Campbell said a combination of previous Inuit testimony, past modelling of ice patterns by the Canadian Ice Service and the actual measurements of the two lost ships ~ they are both so similar, they can't yet be told apart ~ convinced the searchers that this was a Franklin ship.
The discovery came a day after a team of archeologists found the tiny fragment from the expedition in the King William Island search area. Until Tuesday, those artifacts were the first ones found in modern times. The two ships of the Franklin Expedition and their crews disappeared during the 1845 quest for the Northwest Passage. They were the subject of many searches throughout the 19th century, but the mystery of exactly what happened to Franklin and his men has never been solved.
“The moment the ship was discovered this past weekend” said Geiger, “we were surrounded by ice ~ we were in the noose of ice ~ and so it was a real sense of connection, of immediate connection to Franklin and the men on those two ships. A few of us said a prayer to sailors lost at sea at that moment because we felt a real personal bond.”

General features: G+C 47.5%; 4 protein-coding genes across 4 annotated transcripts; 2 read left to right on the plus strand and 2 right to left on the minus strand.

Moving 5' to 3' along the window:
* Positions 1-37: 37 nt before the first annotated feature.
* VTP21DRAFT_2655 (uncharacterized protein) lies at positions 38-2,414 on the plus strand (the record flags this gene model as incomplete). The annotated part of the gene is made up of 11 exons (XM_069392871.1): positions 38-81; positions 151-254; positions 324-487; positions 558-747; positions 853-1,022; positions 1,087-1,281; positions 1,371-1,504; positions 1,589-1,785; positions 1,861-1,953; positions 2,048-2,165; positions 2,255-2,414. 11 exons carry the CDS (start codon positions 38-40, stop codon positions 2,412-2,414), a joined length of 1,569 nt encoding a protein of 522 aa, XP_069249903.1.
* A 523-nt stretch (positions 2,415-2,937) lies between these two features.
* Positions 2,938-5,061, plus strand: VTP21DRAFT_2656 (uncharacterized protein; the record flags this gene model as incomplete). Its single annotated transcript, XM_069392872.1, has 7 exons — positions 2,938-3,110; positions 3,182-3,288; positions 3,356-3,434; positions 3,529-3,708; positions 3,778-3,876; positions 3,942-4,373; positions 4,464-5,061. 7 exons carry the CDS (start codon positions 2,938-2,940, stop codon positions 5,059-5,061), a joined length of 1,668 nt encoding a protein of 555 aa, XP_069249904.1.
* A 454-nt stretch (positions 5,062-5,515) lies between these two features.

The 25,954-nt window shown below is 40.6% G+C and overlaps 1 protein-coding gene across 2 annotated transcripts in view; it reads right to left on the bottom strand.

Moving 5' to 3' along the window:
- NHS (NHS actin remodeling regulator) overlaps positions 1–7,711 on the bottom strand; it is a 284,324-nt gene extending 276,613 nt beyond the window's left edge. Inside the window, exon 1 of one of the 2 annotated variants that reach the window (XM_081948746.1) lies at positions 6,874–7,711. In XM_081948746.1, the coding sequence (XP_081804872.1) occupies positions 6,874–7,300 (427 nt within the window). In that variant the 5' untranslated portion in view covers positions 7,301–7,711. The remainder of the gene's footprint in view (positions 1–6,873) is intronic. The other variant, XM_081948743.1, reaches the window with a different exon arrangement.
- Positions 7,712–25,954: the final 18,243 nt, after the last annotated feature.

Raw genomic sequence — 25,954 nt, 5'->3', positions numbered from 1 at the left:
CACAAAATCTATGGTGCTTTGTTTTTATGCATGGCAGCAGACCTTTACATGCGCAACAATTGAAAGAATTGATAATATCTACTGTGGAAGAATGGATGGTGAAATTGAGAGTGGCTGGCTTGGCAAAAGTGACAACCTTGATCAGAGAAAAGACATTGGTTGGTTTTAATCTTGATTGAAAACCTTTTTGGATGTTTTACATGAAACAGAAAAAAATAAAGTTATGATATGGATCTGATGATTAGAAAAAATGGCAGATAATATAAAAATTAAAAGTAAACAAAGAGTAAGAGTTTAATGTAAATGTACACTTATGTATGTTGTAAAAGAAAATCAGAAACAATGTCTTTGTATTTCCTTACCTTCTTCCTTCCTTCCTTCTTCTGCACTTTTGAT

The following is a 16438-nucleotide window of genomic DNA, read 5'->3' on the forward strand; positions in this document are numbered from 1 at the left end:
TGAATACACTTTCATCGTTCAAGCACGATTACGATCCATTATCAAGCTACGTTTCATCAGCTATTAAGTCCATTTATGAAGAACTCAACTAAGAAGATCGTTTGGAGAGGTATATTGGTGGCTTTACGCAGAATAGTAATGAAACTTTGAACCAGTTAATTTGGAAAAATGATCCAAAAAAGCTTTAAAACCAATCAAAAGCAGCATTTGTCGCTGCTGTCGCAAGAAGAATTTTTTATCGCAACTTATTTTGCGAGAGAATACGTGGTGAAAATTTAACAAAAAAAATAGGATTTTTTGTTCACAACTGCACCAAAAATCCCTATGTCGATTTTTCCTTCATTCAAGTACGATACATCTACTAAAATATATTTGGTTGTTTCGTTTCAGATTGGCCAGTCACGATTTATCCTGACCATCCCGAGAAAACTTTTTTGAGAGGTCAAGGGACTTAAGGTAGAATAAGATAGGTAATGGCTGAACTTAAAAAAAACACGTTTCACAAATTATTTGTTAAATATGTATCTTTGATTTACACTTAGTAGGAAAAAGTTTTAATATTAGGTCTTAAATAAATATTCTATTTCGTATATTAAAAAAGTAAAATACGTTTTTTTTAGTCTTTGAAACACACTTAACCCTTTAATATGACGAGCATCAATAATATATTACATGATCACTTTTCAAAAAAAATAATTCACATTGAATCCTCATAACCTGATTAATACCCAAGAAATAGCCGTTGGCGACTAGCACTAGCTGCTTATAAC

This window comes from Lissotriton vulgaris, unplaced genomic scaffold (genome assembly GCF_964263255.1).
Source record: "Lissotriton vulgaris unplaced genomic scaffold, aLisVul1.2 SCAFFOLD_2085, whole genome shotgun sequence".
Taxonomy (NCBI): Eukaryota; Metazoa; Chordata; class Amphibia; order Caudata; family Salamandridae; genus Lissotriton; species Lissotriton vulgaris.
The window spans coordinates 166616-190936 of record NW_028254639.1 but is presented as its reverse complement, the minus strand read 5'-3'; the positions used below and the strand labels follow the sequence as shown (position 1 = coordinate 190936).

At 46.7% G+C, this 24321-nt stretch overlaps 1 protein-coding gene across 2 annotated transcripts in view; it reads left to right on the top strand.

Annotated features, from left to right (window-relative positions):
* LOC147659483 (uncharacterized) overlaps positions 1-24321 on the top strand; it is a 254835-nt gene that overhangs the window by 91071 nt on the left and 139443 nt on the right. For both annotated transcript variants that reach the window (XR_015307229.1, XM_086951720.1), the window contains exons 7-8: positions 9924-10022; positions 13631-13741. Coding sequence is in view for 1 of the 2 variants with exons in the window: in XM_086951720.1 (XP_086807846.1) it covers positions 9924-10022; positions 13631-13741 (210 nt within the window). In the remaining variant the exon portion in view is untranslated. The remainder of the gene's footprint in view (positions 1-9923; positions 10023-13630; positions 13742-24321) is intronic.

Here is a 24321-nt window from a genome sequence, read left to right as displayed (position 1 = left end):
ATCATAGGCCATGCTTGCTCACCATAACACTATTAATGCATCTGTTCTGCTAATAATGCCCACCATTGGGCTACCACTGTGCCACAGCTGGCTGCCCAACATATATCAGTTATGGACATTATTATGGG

Since 2008, Parks Canada has led six major searches for the lost Franklin ships.
“Franklin Expedition an Enduring tale of Misery, Death,”
writes John Ward of the Canadian Press.
Expedition's crew dealt first with crowding, terrible cold...and eventually cannibalism.
The ill-starred Franklin expedition was a quest for the Northwest Passage, the Holy Grail of Arctic exploration for three centuries. It ended in suffering, misery and death and has haunted Canadian imaginations for almost 170 years. The saga resurfaced in dramatic fashion, heralding the beginning of the end of one of Canada's greatest mysteries. The Northwest Passage intrigued mariners since the 16th century when Martin Frobisher, John Davis and William Baffin made tentative forays north. A northern route would have shaved months from voyages to the Orient by avoiding the long southern loop around either Cape Horn or the Cape of Good Hope.